Dallas — Benjamin Britten’s The Turn of the Screw opened Friday night, presented by the Dallas Opera at the Winspear Opera House, in a production that is both cleverly conceived and subtly sophisticated. It is a haunting opera—literally. Two of the characters are ghosts and worse, are of the perverted and evil variety.
Of course, the author of the original 1898 novella, Henry James, is famous for not telling the reader anything directly. He leaves it to the reader to connect the dots. The opera makes the ghosts real by casting them as a tenor and mezzo-soprano.
Here is the slim plot: When Mr. Quint and Miss Jessel were alive, we surmise that they sexually abused the two children, Miles and Flora. Now, as ghosts, they return to take up where they left when, so inconveniently, they died. Only the children and their new governess can see them, leaving the housekeeper, Mrs. Grose, questioning the sanity of all involved. In a dramatic ending, Miles yells “Peter Quint, you devil!” and (spoiler alert, in case you haven’t read the story, seen any of the many film or theater adaptations, or don’t know opera) expires in the Governess’ arms.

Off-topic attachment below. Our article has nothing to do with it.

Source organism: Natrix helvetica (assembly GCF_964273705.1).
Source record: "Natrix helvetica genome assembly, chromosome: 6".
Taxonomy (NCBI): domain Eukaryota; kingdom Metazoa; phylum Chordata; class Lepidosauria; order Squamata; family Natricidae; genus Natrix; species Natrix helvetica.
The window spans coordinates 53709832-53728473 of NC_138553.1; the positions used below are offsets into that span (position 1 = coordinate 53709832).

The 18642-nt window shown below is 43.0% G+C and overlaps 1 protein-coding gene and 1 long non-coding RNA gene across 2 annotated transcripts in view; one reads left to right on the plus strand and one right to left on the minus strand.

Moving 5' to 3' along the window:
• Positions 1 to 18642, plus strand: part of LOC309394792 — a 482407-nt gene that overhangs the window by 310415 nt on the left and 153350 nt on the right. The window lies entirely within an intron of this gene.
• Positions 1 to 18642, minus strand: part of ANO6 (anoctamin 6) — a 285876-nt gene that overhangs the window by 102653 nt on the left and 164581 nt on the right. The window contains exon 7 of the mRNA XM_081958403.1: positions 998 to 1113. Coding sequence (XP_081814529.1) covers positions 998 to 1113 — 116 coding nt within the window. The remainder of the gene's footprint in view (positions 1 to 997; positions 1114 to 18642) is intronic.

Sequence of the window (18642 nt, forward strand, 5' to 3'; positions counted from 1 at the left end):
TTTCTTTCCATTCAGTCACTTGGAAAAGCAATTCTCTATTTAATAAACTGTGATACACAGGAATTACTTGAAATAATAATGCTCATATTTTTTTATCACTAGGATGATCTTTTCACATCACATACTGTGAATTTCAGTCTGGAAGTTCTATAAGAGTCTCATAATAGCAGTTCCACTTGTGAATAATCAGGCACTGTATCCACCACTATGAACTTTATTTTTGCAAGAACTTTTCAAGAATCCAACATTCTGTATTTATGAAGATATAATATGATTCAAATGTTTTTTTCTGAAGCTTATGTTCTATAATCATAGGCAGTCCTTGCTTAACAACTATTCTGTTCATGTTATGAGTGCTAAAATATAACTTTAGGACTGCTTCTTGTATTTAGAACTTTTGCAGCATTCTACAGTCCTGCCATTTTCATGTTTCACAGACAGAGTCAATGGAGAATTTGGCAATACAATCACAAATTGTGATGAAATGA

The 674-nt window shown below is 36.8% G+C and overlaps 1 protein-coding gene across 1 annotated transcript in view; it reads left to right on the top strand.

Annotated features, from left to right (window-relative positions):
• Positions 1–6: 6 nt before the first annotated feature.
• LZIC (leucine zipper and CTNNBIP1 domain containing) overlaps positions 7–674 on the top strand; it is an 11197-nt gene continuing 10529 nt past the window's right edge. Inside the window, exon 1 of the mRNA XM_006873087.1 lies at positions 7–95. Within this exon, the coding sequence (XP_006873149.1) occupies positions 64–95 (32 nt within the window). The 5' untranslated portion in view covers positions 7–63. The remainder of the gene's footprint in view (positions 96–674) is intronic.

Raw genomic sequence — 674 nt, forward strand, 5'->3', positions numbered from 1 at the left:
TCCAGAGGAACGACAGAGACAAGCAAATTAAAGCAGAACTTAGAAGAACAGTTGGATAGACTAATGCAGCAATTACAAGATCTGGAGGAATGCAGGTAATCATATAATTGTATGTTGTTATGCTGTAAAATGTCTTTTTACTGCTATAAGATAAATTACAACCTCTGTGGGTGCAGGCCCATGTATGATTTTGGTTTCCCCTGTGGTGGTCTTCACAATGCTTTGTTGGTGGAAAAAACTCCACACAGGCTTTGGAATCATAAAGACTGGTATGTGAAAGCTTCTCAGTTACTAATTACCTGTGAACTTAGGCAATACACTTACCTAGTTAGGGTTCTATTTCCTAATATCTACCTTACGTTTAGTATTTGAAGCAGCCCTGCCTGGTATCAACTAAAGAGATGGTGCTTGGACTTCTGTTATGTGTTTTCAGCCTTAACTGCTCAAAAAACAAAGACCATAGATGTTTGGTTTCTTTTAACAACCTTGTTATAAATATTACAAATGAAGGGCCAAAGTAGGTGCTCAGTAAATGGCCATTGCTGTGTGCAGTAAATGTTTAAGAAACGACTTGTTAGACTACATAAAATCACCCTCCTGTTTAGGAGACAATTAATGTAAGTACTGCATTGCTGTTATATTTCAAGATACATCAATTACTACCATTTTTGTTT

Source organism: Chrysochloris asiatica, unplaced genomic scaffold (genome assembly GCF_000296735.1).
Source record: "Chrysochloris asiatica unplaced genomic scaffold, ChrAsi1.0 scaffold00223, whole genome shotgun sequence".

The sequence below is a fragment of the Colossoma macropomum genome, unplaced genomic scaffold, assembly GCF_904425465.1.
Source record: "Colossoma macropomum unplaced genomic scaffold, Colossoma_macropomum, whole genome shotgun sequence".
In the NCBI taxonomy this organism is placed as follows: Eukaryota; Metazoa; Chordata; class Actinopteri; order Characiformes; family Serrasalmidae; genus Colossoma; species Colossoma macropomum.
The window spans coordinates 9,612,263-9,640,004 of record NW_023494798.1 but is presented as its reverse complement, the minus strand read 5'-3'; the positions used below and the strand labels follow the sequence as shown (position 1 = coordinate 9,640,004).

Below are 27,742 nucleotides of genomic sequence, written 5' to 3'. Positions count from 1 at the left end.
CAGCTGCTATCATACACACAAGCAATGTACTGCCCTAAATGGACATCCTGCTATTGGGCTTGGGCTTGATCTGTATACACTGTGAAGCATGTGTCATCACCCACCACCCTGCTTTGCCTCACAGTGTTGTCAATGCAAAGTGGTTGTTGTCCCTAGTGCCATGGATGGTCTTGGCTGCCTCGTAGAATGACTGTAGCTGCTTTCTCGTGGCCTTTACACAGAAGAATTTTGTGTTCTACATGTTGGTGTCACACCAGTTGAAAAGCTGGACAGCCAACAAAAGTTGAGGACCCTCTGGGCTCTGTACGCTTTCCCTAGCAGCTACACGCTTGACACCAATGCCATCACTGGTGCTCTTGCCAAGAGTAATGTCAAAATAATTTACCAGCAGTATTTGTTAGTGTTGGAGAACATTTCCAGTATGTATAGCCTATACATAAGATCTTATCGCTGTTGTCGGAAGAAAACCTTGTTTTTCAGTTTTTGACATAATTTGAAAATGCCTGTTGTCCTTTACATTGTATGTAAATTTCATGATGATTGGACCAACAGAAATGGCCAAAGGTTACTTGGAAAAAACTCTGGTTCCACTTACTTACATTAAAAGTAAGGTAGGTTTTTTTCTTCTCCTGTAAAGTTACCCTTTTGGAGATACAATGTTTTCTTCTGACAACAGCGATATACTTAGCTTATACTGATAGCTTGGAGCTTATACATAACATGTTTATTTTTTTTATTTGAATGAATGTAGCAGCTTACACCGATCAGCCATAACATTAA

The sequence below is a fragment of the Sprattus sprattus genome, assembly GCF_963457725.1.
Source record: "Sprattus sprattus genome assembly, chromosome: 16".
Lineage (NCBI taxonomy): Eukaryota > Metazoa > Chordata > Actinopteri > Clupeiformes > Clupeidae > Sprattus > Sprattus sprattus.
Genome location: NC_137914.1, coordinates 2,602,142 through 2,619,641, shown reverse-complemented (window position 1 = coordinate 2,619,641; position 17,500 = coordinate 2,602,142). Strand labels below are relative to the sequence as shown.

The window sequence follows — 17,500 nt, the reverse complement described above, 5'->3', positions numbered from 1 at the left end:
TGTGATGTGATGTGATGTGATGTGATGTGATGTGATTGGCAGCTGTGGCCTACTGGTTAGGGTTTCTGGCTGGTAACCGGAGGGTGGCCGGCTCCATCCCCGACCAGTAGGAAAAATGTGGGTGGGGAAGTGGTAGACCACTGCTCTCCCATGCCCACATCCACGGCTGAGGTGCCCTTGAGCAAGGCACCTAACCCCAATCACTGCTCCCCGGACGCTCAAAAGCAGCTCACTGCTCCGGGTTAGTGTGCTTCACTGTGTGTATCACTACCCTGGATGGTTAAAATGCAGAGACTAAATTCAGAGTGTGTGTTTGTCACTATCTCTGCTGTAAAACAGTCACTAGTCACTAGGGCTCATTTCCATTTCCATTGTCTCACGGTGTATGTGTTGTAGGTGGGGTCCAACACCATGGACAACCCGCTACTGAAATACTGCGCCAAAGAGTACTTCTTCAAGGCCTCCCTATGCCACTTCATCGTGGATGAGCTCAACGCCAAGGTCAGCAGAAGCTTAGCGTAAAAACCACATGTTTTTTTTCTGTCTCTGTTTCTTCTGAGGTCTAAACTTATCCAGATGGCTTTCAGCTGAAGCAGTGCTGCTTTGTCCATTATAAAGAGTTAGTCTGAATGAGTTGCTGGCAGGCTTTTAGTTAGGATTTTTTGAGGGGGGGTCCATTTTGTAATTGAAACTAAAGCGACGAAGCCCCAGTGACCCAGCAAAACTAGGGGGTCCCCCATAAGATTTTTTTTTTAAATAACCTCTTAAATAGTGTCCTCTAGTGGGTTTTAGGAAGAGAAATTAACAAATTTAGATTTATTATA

In the gothic novella, it is not clear if the two ghosts are really there or that the Governess is a bit bonkers. Literary critics argue over this as passionately as scientists tussle over the expanding universe theory. However, all attempts to “explain” the novella eventually come to nothing and the consensus ends up that it is (shocking news) just a ghost story. However, there were, and still are, dueling editorials in the literary magazines and classrooms around the world. After all, James wrote other ghost stories. In my opinion, he wanted his reader to wonder about this conundrum until the last ambiguous page.
Britten’s opera sort of solves the quandary, by casting the two ghosts with real people (Anyway, singing ghosts are hard to find these days). However, in a hat tip to James’ novella, he tries to leave the question open a crack to differing interpretations. But real ghosts or not, they are a tortured pair of spirits racked by guilt, but tied to the earth by their desire for the two children. And, like the creepy atmosphere of novella, Britten hangs a sinister Halloweenish cloud over the music as it unfolds.
The opera is highly concentrated. The composer sets his opera in the 1850s. However, the production staff gives it a modern-day setting. Personally, I am still debating if the time shift works or not. Surely, in this pharmaceutical era, the children or the governess, or all three, would be on Prozac. “Seeing ghosts again? Here dear, take your meds.” However, bringing it up-to-date doesn’t do any real damage.